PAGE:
Friday, December 14, 2012
I really wanted to do cloth diapering with 2Flowers, but we don't have a washer (or dryer) and our apartment complex does not have hookups. I couldn't figure out how to manage a week's worth of soiled diapers between launderings in our small 965 sq. foot apartment. And an extra load to carry down (and up) the stairs each week just adds to the enormity of doing laundry. (Yes, I have considered that another baby will add AT LEAST one more load and I've already freaked out about it a few times.)
I just assumed that alternative (more sustainable) diapers would not be an option for Baby O, either.
But in the diapering thread I was reading, someone mentioned hybrid diapers, "like Flip diapers or gDiapers." Someone else mentioned bum genius and described them as "kinda in between cloth and disposable." I've been wondering if there was such a thing as disposable inserts that would let me be a little more sustainable, save a little money, and still not have to tackle the laundry problem (current solutions include: buying a portable washer that drains through the sink, this type of washer handles very small loads and is not in our budget; or moving). I was excited to discover that disposable inserts do indeed exist!
But, since Lost Boy and I lean toward the academic, I needed to compare the cost of using disposables to the cost of switching to a hybrid system. So I created a spreadsheet and estimated how much we've spent on diapers over 2Flower's lifetime. Compiling the data was more complicated than it might seem at first. I haven't kept receipts from every time I ever bought diapers, but I have been using Amazon.com's Subscribe & Save option to buy Huggies for the past year. So I entered all of my orders for the past year, which includes different diaper sizes, a different number of diapers per box depending on the size, and a different price per box depending on the size and number. I had to estimate our diaper expenditures for 2Flower's first year based on current prices listed online and an estimated 5-10 diaper changes per day (depending on her age).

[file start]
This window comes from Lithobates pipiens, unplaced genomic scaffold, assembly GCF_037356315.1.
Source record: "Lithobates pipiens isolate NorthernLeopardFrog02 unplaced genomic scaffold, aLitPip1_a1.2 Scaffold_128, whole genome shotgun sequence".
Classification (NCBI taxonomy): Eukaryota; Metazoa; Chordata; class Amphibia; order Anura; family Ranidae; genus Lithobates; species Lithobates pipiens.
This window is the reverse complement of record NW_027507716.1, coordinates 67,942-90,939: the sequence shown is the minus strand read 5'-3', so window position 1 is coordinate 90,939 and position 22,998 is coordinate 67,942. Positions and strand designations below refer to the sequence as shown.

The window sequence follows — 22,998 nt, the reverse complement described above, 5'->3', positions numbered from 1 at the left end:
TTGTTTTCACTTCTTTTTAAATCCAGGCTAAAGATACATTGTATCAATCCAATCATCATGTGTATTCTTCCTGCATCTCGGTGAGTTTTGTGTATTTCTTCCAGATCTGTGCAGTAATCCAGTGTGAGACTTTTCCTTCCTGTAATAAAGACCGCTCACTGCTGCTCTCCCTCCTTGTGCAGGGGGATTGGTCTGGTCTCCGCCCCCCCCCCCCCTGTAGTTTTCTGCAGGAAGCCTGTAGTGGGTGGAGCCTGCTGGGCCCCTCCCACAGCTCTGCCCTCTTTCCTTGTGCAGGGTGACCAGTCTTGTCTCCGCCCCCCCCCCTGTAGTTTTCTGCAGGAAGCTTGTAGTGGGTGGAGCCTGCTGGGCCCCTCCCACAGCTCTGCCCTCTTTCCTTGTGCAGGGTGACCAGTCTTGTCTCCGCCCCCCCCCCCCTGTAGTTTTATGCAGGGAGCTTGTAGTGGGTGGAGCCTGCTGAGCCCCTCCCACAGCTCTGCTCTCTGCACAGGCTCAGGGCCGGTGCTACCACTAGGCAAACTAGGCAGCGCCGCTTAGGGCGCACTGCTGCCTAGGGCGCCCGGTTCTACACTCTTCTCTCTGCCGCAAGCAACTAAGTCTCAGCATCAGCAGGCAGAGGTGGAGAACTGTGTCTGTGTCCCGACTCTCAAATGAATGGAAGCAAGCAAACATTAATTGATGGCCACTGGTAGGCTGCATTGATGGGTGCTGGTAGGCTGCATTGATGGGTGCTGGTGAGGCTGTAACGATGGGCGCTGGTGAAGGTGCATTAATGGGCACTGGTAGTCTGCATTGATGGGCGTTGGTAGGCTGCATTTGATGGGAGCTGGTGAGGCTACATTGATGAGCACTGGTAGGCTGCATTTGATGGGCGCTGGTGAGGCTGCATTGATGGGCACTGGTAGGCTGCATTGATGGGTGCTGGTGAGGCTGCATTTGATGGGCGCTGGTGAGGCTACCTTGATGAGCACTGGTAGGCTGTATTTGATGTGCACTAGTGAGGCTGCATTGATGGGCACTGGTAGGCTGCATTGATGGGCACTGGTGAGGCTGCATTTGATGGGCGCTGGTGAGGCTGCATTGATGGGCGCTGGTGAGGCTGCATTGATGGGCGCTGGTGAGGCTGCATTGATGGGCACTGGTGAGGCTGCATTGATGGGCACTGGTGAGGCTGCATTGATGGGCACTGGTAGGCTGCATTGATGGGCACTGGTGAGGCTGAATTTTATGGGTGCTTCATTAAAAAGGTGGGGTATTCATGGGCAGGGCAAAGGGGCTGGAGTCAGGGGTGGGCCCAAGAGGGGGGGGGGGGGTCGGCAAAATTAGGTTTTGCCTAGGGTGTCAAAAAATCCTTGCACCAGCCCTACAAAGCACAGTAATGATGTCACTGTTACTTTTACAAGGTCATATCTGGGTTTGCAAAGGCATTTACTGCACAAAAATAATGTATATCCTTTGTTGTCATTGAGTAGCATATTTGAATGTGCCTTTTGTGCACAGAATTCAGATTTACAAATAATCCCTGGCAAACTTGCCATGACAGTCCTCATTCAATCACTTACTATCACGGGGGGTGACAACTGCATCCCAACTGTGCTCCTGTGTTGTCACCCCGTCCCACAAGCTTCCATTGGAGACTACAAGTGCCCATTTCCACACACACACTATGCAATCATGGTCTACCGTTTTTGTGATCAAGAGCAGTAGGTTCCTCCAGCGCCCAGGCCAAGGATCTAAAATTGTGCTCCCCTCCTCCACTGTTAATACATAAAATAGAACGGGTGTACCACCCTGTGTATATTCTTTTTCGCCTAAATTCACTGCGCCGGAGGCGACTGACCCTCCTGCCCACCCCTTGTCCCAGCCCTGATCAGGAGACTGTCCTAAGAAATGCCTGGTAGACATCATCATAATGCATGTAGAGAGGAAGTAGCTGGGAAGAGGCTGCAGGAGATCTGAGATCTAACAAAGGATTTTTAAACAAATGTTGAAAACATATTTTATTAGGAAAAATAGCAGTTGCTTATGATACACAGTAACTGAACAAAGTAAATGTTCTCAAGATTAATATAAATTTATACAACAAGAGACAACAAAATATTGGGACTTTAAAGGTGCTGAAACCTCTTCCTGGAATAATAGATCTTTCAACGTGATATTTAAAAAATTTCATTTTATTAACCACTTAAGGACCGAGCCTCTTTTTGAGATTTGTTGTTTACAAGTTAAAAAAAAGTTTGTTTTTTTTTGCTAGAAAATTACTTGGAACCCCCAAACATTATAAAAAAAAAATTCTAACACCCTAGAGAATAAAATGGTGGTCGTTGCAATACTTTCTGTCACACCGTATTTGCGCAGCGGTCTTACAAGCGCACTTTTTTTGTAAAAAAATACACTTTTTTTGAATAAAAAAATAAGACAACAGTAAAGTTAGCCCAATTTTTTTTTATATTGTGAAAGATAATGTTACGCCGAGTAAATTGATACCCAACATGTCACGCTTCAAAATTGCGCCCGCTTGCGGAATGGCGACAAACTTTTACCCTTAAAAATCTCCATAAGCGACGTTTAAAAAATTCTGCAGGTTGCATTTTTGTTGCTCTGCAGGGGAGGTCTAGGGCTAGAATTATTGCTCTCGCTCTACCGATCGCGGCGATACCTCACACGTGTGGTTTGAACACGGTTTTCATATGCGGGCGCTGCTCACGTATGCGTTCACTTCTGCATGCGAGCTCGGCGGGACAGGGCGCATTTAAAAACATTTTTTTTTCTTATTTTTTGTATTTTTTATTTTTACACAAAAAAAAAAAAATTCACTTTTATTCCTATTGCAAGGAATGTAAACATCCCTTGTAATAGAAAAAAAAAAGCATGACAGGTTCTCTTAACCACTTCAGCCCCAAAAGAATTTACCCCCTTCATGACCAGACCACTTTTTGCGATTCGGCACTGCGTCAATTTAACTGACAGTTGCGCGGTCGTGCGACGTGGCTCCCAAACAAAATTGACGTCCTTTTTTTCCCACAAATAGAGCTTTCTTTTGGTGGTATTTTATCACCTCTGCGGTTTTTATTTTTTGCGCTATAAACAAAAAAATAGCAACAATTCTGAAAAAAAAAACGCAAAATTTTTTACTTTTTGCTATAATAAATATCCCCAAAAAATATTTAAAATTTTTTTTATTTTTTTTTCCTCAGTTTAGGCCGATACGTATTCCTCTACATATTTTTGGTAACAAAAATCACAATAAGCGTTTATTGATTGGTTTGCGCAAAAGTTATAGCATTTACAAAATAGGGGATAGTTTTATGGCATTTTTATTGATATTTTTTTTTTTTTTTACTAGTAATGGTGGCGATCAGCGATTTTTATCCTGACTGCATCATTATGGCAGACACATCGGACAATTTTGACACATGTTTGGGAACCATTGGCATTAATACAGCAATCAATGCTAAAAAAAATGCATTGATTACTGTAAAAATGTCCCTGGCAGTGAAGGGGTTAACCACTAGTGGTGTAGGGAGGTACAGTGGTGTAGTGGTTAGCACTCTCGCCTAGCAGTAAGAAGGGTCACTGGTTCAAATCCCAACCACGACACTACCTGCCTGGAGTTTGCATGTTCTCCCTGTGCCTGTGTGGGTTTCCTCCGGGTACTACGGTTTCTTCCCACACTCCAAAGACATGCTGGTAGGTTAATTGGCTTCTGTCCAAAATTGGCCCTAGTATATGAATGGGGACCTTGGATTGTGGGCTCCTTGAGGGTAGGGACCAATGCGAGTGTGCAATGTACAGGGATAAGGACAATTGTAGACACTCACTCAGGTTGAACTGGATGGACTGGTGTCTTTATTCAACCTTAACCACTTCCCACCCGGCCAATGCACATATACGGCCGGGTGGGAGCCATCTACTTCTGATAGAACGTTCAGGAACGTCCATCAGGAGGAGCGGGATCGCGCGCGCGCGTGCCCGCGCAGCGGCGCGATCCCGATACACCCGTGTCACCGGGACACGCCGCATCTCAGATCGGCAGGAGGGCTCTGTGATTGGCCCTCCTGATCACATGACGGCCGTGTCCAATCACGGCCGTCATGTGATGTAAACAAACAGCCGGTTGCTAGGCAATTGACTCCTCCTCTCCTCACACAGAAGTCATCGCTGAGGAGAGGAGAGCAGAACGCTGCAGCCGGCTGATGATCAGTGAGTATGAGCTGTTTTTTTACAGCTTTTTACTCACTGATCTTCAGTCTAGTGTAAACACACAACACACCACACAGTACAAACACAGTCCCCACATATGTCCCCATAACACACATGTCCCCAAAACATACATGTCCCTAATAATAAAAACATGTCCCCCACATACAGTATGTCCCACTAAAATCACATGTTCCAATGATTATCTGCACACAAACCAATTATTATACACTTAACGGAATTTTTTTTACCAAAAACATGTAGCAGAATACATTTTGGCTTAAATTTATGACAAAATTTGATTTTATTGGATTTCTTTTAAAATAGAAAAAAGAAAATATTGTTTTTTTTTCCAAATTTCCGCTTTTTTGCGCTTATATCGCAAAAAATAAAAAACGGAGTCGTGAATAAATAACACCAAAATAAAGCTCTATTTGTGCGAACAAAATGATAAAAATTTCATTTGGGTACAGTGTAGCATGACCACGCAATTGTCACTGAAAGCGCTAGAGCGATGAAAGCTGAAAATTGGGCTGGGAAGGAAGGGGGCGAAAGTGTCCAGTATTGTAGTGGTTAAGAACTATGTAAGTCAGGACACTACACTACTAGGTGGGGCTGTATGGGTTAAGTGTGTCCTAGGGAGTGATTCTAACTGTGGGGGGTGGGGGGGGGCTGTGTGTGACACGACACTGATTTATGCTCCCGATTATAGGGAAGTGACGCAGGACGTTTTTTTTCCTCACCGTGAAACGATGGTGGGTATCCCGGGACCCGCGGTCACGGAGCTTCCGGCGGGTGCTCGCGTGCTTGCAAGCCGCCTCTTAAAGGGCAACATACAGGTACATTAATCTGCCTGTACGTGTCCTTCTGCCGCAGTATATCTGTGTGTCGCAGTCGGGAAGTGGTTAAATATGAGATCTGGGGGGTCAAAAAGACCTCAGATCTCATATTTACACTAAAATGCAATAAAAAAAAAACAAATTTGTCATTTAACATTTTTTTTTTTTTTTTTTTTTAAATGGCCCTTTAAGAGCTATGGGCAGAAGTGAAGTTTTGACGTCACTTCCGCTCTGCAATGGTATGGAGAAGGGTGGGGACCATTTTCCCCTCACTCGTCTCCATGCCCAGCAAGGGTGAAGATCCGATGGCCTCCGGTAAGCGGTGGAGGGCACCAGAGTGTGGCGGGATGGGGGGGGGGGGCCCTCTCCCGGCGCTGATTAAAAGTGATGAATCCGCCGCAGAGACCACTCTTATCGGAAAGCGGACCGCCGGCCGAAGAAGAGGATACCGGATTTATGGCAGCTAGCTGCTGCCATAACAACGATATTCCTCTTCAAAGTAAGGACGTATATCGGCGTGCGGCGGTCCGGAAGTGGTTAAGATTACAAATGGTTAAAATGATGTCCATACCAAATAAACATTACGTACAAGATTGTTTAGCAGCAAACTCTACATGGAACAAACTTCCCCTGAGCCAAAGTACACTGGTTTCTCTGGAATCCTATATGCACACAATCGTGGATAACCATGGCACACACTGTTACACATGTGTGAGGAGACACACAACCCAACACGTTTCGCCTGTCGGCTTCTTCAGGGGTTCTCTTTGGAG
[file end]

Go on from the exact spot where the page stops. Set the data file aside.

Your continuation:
Here is what I got:
|Total number of diapers in 2 years:||5624|
|Cost over 2 years:||$1127.00|
|Cost per diaper:||$0.14 - $0.27|
So then I calculated how much it would cost to use gDiapers. That was even more complicated than calculating how much two years of Huggies cost! There is an up-front investment to buy the diaper covers, pouches, and a few cloth inserts for extra absorption, and every time your baby grows out of a size you have to invest in the next size up. Fortunately, gDiapers has only three sizes and they are adjustable as your baby grows. I skipped the newborn size and just figured on buying their small and medium sizes (which, if Baby O grows like 2Flowers, should be fine ... if he grows like some of his cousins - well ....).
The start-up cost for two sizes of gDiapers could cost about $350. But I figured that disposable inserts should be less expensive than disposable diapers and would make up for the start-up cost over the course of the two years. But it was REALLY hard to figure out how many inserts came in each case and how much each case cost. When I finally figured it out this is what I found:
|Total number of diapers in 2 years:||5600|
|Cost over 2 years:||$2080.00*|
|Cost per diaper:||$0.33 - $0.41|
|*inserts only, not including start-up cost|
... wait a minute ...
Here it is again:
|Total number of diapers in 2 years:||5624||5600|
|Cost over 2 years:||$1127.00||$2080.00*|
|Cost per diaper:||$0.14 - $0.27||$0.33 - $0.41|
|*inserts only, not including start-up cost|
Two years of disposable inserts will cost almost twice as much as two years of disposable diapers?! What? Why?
I had to ask why. Lost Boy put it very simply, "Economy of scale." Disposable diapers are made in larger quantities than disposable inserts and therefore the companies that make disposable diapers can take advantage of economies of scale (making things in bulk and minimizing cost). As I thought about it, I realized that companies that make disposable inserts offer them as a convenient, but rarely used product. Most people who use the diaper companies selling disposable inserts are mainly using cloth diapers.
What this boils down to is the fact that I can't opt for the sustainable option (cloth), and I can't opt for the middle ground (disposable inserts). I'm really frustrated by this.